ESD is used as the primary sound server, and GStreamer is used by the shipped media player to play back sounds and movies. The formats supported by GStreamer can be extended by compiling GStreamer plugins in scratchbox (Maemo SDK), which was done, for example, to bring Ogg support to the platform. [ [ Maemo 4.x: Getting started with multimedia] ] 3rd party media players can access GStreamer directly or via "osso-media-server". Fact|date=April 2008

Although Maemo implements preemptive multitasking, the Matchbox window manager limits the screen to showing a single window at a time, although the home page allows multiple applications to have visible representation, and the system bar icons are dynamic allowing some display of live activity.

Despite being based on Linux and open source software in general, some parts of the Maemo remain closed source. Particularly the Wifi drivers, which contain a binary blob, and some user-space software, like certain statusbar and taskbar applets (including the display brightness applet) and applications.Fact|date=April 2008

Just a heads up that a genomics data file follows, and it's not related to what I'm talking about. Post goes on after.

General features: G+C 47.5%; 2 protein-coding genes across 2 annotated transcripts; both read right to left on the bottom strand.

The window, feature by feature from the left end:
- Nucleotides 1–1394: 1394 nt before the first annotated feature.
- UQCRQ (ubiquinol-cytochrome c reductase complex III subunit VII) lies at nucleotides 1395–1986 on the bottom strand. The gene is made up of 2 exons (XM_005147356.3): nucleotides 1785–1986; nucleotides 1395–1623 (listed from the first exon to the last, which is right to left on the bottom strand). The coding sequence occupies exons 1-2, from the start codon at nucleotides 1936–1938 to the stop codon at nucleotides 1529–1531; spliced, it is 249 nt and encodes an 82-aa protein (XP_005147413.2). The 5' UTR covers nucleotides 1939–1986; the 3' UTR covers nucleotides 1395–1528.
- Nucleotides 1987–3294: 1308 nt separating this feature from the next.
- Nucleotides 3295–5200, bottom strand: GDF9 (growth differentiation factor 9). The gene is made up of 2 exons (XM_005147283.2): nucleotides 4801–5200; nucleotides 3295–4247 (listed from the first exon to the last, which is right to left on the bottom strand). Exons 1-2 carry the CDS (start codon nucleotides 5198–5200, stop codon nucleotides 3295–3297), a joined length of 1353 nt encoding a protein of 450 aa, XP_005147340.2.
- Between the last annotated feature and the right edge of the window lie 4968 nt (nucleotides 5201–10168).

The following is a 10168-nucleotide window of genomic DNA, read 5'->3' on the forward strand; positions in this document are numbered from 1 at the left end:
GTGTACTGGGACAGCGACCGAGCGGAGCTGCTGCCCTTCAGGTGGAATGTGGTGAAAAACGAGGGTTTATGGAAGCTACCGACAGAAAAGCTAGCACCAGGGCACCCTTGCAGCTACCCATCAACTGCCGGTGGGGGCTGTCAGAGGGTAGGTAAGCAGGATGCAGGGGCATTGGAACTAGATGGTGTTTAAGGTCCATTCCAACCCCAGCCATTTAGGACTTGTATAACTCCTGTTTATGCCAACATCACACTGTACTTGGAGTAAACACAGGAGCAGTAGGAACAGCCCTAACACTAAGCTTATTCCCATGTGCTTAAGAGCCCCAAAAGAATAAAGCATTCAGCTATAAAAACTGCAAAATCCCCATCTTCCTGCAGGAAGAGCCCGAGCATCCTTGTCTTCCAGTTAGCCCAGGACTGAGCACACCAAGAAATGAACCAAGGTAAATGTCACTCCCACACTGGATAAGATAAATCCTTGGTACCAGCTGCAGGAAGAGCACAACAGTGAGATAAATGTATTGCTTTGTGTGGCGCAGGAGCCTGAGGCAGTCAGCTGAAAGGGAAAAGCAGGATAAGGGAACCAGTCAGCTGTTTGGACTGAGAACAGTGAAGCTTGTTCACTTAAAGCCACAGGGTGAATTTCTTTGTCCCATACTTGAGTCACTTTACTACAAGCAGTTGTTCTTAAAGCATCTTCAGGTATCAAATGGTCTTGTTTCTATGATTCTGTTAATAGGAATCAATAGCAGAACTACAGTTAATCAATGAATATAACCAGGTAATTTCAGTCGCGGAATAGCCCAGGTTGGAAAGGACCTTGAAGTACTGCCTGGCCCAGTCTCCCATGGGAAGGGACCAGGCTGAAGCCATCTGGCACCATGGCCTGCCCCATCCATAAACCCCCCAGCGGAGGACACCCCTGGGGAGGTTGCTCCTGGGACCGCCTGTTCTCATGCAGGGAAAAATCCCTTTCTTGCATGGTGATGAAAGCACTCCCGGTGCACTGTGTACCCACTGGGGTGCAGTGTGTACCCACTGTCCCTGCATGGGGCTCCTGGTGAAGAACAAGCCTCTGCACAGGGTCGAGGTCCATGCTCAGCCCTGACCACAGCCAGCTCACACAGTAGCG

Maemo comes with a number of built-in applications, but additional applications can be installed from a number of sources, including various official and community software repositories and deb files through either the built-in package manager "Application manager" or apt and dpkg.

Bundled applications include the Mozilla-based MicroB browser, Macromedia Flash, Gizmo, and Skype. [ [ Nokia N810 Specifications] List of bundled applications]

Third-party applications

Due in part to the free and open source nature of Linux and Maemo, porting applications to Maemo is a straightforward procedure. Because of this, there are many third-party applications available for the platform. Some applications are original software written specifically for Maemo, while other applications are straight ports of existing Linux programs. Some notable software includes:

Media players: Canola (with network streaming), MPlayer

Email: Claws Mail, Modest